A British judge granted bail to WikiLeaks founder Julian Assange on Tuesday, but he remained in custody pending a possible appeal.
Swedish authorities were given two hours to lodge an appeal and their lawyer, Gemma Lindfield, said it was likely she would. An appeal would have to be heard by Britain’s High Court within 48 hours.
The 39-year-old Australian has been held in a London prison for a week since surrendering to Scotland Yard due to a Swedish arrest warrant in a sex-crimes investigation. He denies wrongdoing and his lawyer says he plans to fight extradition.
At Tuesday’s hearing, District Judge Howard Riddle said Assange would have to abide by strict bail conditions. He would have to wear an electronic tag, live at a registered address, report to police every evening and observe two four-hour curfews each day.
A total of 240,000 pounds ($380,000) was put up as a guarantee by several supporters.
Assange’s next court appearance was set for Jan. 11.
Supporters outside City of Westminster Magistrates’ Court erupted in cheers when they heard news of the judge’s ruling.
Assange’s mother Christine, who was flown to Britain by Australian media outlets, watched the hearing nervously from the public gallery, but gave a huge smile as the judge announced his decision.
“I just want to thank everyone who’s turned up to show their support and who’s taken an interest,” Christine Assange said.
Lindfield, acting on behalf of Swedish authorities, had asked the court to deny Assange bail because the allegations in Sweden were serious, Assange had only weak ties to Britain and he had enough money “to abscond.”
Assange’s lawyer, high-profile human rights advocate Geoffrey Robertson, said Vaughn Smith, founder of journalism venue the Frontline Club, had offered to put up Assange in his country mansion, close to a police station.
“The Mr. Assange I know is honorable, hugely courageous, warm — not the things we read,” Smith told the court.
Some Assange supporters suspect the extradition request has been motivated by WikiLeaks’ decision last month to begin publishing a trove of 250,000 secret U.S. diplomatic cables, something Swedish officials have denied.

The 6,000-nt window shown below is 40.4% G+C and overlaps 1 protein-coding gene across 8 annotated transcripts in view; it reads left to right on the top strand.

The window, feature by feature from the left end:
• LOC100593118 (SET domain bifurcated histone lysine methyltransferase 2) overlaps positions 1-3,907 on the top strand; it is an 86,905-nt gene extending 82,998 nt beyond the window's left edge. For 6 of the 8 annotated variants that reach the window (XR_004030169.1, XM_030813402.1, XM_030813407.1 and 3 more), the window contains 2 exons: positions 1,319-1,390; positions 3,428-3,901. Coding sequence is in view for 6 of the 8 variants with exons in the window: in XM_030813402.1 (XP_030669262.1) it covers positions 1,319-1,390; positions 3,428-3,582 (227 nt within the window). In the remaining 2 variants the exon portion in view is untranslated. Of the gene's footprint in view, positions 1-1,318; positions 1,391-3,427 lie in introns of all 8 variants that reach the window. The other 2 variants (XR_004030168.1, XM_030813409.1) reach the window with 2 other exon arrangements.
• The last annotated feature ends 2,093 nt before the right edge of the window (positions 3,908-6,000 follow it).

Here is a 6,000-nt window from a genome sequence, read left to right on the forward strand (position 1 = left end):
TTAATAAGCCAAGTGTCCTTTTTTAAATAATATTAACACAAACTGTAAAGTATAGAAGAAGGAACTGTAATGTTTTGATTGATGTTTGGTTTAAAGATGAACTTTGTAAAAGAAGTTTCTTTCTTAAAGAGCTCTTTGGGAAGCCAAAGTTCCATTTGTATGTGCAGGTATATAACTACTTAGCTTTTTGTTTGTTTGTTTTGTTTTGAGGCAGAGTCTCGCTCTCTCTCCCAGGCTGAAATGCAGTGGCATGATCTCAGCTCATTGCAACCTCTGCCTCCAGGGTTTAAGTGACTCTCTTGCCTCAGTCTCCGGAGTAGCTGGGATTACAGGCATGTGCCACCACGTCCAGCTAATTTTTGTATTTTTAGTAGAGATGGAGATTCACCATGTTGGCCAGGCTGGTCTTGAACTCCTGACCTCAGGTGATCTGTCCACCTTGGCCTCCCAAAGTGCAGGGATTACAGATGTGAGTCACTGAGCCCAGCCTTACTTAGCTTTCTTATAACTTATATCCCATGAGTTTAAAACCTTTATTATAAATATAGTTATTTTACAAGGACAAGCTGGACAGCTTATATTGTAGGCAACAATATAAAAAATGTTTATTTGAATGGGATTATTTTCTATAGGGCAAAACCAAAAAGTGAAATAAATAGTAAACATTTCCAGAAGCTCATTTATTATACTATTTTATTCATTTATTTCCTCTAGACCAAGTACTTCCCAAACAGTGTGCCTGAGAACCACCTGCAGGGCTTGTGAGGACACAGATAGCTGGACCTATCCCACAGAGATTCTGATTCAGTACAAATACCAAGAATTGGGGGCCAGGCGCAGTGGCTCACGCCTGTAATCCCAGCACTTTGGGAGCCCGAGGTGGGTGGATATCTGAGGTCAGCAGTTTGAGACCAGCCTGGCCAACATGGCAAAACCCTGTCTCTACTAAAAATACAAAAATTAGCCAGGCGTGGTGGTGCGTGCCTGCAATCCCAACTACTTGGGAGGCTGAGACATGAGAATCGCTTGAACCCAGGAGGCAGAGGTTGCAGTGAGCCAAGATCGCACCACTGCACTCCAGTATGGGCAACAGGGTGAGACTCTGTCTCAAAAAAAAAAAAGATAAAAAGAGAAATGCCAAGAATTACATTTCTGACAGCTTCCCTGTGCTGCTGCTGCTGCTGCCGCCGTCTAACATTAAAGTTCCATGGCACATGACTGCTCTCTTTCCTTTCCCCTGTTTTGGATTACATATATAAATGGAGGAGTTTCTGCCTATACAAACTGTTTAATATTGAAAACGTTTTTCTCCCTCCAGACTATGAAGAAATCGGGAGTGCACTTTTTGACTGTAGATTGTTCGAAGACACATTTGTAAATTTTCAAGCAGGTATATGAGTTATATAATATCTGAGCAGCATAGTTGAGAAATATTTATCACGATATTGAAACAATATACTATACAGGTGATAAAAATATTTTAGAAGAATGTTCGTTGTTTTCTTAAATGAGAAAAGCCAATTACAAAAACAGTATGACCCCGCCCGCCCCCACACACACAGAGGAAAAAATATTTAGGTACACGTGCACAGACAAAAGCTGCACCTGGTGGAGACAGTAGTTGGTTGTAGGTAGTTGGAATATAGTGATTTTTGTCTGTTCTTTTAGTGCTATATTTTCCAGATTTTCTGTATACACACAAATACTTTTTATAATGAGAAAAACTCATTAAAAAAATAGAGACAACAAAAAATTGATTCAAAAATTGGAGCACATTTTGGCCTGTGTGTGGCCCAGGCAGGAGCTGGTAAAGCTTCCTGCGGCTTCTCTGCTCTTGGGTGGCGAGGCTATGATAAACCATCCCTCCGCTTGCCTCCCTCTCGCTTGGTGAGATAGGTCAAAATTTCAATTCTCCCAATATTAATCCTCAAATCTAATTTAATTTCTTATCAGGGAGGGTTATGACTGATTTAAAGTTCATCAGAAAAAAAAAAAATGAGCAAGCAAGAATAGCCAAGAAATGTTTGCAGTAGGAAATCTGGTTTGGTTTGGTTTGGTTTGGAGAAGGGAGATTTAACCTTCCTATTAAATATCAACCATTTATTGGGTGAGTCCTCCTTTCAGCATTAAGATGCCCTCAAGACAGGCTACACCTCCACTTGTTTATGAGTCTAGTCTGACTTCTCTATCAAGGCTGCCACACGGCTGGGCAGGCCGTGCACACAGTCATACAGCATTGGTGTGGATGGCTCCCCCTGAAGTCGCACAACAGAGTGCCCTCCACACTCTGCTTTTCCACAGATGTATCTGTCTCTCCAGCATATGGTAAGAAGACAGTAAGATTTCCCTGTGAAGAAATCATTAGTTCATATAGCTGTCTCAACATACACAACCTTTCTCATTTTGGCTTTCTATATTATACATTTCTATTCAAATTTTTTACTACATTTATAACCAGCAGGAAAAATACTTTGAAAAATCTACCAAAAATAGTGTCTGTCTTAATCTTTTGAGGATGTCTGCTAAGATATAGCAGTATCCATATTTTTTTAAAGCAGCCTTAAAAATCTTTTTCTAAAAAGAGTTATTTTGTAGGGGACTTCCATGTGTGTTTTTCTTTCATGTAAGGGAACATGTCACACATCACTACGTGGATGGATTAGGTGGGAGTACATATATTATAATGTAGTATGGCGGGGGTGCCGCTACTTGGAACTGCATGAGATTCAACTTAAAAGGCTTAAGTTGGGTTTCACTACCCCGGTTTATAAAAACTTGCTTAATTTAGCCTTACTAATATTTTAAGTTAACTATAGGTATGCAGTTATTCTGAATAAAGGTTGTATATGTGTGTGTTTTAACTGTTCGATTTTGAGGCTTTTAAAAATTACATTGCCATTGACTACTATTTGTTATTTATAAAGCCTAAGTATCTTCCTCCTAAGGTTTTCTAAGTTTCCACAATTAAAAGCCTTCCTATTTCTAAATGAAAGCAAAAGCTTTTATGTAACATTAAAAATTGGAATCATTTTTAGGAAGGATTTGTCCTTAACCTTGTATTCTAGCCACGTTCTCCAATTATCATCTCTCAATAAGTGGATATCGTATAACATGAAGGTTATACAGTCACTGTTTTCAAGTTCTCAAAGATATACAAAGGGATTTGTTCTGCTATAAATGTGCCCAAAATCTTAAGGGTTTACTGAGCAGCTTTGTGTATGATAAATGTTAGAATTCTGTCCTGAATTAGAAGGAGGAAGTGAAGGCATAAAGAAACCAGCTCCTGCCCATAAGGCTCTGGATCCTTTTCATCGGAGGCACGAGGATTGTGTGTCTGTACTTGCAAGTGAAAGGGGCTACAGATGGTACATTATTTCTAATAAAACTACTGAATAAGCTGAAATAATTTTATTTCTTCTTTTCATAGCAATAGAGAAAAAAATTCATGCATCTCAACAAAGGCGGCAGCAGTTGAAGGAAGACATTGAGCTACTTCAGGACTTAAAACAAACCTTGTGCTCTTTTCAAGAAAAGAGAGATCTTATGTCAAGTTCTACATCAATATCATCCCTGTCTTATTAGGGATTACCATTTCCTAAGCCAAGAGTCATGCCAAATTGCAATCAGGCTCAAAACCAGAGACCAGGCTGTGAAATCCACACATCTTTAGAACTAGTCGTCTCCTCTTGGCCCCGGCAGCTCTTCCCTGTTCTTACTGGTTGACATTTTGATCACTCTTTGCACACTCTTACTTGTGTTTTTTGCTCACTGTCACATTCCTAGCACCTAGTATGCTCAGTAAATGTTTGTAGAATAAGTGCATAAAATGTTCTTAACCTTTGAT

A group held a noisy protest outside the court.
“It is too much of a coincidence,” said protester Alex Potterill, 33. “This is an attack on the valuable work of WikiLeaks. It is an attempt to gag a valuable source of information.”
Assange remained defiant in comments from prison relayed Tuesday by his mother. Australia’s Seven network said Christine Assange spoke to her son for 10 minutes and asked him, at the network’s request, whether it had been worth it.
“My convictions are unfaltering,” the network quoted Julian Assange as saying. “I remain true to the ideals I have expressed. This circumstance shall not shake them. If anything, this process has increased my determination that they are true and correct.”
The WikiLeaks disclosures, which have continued while Assange has been imprisoned, have deeply angered U.S. officials, who claim that other countries have already curtailed their dealings with the U.S. government as a result.
Assange’s Swedish lawyer, Bjorn Hurtig, claims the courts are stacked against defendants in sex cases in Sweden. However, a 2009 European Commission-funded study found only 10 percent of sex offenses reported in Sweden result in a conviction.
A decision on whether to extradite Assange is expected to take several weeks. Both Assange and the Swedish government are entitled to appeal the ruling if the judge rules against them.
Britain’s national security adviser said Monday that U.K. government websites could be attacked in retribution if Assange is not released. Online “hacktivists” have already launched cyber attacks on companies that cut ties to WikiLeaks, including MasterCard Inc., Visa Inc. and PayPal Inc.
In his statement Tuesday, Assange called those companies “instruments of U.S. foreign policy.”
“I am calling on the world to protect my work and my people from these illegal and immoral attacks,” he was quoted as saying.